Attorney-at-Law

BE CAREFUL WHAT YOU ASK FOR – PART DEUX

In Uncategorized on 01/21/2016 at 17:37

IRS wanted a remand to fill out their case against Michael E. Lunnon, and Judge Marvel gave them one. For that part of our story, see my blogpost “Chenery and the Record,” 8/12/15.

But the supplemental NOD from the remand can’t cure the problem with the first NOD. That omitted one quarter of Mike’s 941 obligations.

Judge Marvel: “Respondent contends that the Court has jurisdiction to review the NFTL filing for the [omitted] Form 941 liability because its omission from the original notices of determination was an inadvertent clerical error, petitioner ‘substantively received a hearing with respect to’ the collection action, and the supplemental notice of determination ‘simply clarifies that the hearing and determination [with respect to the liability] were embedded in the original notices of determination and hearing’. We therefore consider whether the original notices of determination confer jurisdiction over the NFTL filing for petitioner’s [omitted] Form 941 liability, and if not, whether the supplemental notice of determination cures the jurisdictional defect.” 146 T. C. 2, at p. 18.

Yes, it’s a full-dress T. C., LG Kendrick, LLC, 146 T. C. 2, filed 1/21/16.

And the answers to the considered questions Judge Marvel raise is “no and no.”

While the old truism that all Tax Court needs for Sections 6230/6330 CDP review is “a written notice that embodies a determination to proceed with the collection of the taxes in issue, and a timely filed petition,” (146 T. C. 2, at pp. 18-19, citation omitted), and typos and finger-fehler don’t disqualify a NOD if petitioner wasn’t confused or misled, this is worse.

“…the instant case is distinguishable from cases where the jurisdictional notice contained a typographical or other minor error but still revealed on its face that the Commissioner had made a determination with respect to a particular period. The tables within the original notices of determination listed all periods and collection activities for which the Appeals Office had made determinations. They did not include the NFTL filing for petitioner’s [omitted] Form 941 liability. Nothing in the remainder of the notices hints that the Appeals Office made a determination with respect to the NFTL filing for that liability. The references to the taxable period…on the first pages of the original notices of determination do not provide clarification because the notices address other collection activities with respect to that period.” 146 T. C. 2, at p. 23 (Footnote omitted, but I’ll give it to you anyway.)

“Although sec. 6320 and sec. 6330 hearings are often held jointly when the Commissioner has proposed to levy and has filed an NFTL with respect to the same taxable period, a proposed levy and an NFTL filing are distinct collection activities for which the Commissioner must make separate determinations, even if those determinations are embodied in the same notice of determination. See secs. 6320, 6321, 6330, 6331.” 146 T. C. 2, at p. 23, footnote 16.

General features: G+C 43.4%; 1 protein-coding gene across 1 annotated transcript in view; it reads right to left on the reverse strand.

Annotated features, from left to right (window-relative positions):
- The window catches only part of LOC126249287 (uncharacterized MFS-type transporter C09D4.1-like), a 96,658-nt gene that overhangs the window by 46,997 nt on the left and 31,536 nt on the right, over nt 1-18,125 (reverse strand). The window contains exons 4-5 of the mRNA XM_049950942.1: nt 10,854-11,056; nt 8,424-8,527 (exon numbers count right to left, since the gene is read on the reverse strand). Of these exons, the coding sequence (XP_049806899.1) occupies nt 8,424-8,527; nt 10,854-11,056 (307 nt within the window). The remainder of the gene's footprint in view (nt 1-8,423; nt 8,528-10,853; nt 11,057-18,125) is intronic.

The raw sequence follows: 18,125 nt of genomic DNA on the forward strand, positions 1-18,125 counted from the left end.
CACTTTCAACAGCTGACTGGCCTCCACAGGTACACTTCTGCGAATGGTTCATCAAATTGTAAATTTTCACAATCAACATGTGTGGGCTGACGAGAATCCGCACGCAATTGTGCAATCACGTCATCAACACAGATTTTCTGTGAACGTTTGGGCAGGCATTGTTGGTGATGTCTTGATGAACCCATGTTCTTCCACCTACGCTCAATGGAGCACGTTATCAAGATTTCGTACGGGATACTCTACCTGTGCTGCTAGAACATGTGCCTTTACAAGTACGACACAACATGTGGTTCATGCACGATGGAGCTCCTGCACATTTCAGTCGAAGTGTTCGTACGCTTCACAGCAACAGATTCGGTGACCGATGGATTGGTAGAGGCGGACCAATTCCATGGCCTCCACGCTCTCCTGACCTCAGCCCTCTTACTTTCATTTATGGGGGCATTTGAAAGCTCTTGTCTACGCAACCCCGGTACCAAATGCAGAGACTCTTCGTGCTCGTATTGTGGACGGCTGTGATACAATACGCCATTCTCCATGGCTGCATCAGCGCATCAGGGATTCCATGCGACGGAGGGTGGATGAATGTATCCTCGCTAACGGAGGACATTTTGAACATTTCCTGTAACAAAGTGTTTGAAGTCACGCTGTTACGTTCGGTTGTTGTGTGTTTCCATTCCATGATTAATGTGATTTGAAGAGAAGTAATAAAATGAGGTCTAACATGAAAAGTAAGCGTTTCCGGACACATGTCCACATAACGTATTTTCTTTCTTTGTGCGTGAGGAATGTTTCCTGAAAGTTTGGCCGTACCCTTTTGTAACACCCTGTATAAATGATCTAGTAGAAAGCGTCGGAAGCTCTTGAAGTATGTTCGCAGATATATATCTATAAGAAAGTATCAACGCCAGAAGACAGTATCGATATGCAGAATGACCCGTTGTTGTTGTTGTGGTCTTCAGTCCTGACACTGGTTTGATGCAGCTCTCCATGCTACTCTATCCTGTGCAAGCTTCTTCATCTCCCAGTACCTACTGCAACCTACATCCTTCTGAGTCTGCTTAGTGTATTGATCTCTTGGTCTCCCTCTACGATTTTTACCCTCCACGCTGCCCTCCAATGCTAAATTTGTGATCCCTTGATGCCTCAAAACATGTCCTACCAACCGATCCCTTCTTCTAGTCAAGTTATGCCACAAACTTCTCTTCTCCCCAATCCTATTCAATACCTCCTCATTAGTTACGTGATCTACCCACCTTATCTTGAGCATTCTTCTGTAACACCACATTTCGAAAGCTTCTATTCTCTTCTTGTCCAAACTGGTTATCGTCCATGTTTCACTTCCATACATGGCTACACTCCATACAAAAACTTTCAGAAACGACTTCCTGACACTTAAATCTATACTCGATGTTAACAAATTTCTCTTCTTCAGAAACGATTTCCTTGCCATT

And though IRS tries to argue some permutation of “agreed to be tried,” and claims Mike and the AO talked about this at the hearing on remand, that’s not enough.

“The fundamental purpose of a notice of determination, i.e., to notify the taxpayer of the Appeals Office’s determination to sustain a collection action for a particular taxable period, was not fulfilled. We also do not look behind the notice, as respondent urges us to do, to determine whether petitioner ‘substantively received a hearing with respect to the [omitted] Form 941 liability’. It is the Appeals Office’s written determination, not the fact that a section 6320/6330 hearing occurred, that is the basis for our jurisdiction.” 146 T. C. 2, at p. 24 (Citation omitted).

And the supplemental hearing at Appeals is just that—supplemental. It can’t put back what wasn’t there to begin with. The supplemental NOD can only deal with the original notices. Mike gets no new right of review from the supplemental NOD.

So the omitted quarter is omitted. The supplemental NOD gives Tax Court no jurisdiction over the omitted quarter. So Mike can’t contest the liability or the NFTL or the NITL therefor.

For the rest, Mike produced no evidence disputing what periods were properly in review, the AO had new evidence about those periods that Mike got to see, so Mike gets no chance to contest those now.

Once again, the same takeaway. Be careful when you ask for a remand.

Advertisements

Leave a Reply

Please log in using one of these methods to post your comment:

WordPress.com Logo

You are commenting using your WordPress.com account. Log Out /  Change )

Google+ photo

You are commenting using your Google+ account. Log Out /  Change )

Twitter picture

You are commenting using your Twitter account. Log Out /  Change )

Facebook photo

You are commenting using your Facebook account. Log Out /  Change )

Connecting to %s

This site uses Akismet to reduce spam. Learn how your comment data is processed.

%d bloggers like this: